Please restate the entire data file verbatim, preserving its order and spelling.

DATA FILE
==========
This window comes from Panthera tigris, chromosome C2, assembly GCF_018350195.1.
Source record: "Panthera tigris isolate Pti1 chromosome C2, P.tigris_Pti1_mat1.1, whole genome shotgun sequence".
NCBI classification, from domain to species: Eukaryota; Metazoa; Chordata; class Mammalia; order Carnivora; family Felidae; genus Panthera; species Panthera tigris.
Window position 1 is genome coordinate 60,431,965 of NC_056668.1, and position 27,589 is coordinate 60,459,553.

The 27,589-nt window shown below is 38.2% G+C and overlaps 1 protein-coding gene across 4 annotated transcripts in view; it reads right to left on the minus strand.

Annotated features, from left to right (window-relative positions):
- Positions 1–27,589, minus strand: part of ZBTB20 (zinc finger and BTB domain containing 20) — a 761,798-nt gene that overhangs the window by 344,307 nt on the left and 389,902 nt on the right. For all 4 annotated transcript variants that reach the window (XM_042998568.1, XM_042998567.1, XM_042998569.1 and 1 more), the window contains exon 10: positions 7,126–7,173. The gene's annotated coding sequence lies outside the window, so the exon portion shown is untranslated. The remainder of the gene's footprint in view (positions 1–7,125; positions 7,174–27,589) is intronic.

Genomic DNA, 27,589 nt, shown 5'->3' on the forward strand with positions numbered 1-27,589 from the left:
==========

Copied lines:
This window comes from Panthera tigris, chromosome C2, assembly GCF_018350195.1.
Source record: "Panthera tigris isolate Pti1 chromosome C2, P.tigris_Pti1_mat1.1, whole genome shotgun sequence".
NCBI classification, from domain to species: Eukaryota; Metazoa; Chordata; class Mammalia; order Carnivora; family Felidae; genus Panthera; species Panthera tigris.
Window position 1 is genome coordinate 60,431,965 of NC_056668.1, and position 27,589 is coordinate 60,459,553.

The 27,589-nt window shown below is 38.2% G+C and overlaps 1 protein-coding gene across 4 annotated transcripts in view; it reads right to left on the minus strand.

Annotated features, from left to right (window-relative positions):
- Positions 1–27,589, minus strand: part of ZBTB20 (zinc finger and BTB domain containing 20) — a 761,798-nt gene that overhangs the window by 344,307 nt on the left and 389,902 nt on the right. For all 4 annotated transcript variants that reach the window (XM_042998568.1, XM_042998567.1, XM_042998569.1 and 1 more), the window contains exon 10: positions 7,126–7,173. The gene's annotated coding sequence lies outside the window, so the exon portion shown is untranslated. The remainder of the gene's footprint in view (positions 1–7,125; positions 7,174–27,589) is intronic.

Genomic DNA, 27,589 nt, shown 5'->3' on the forward strand with positions numbered 1-27,589 from the left: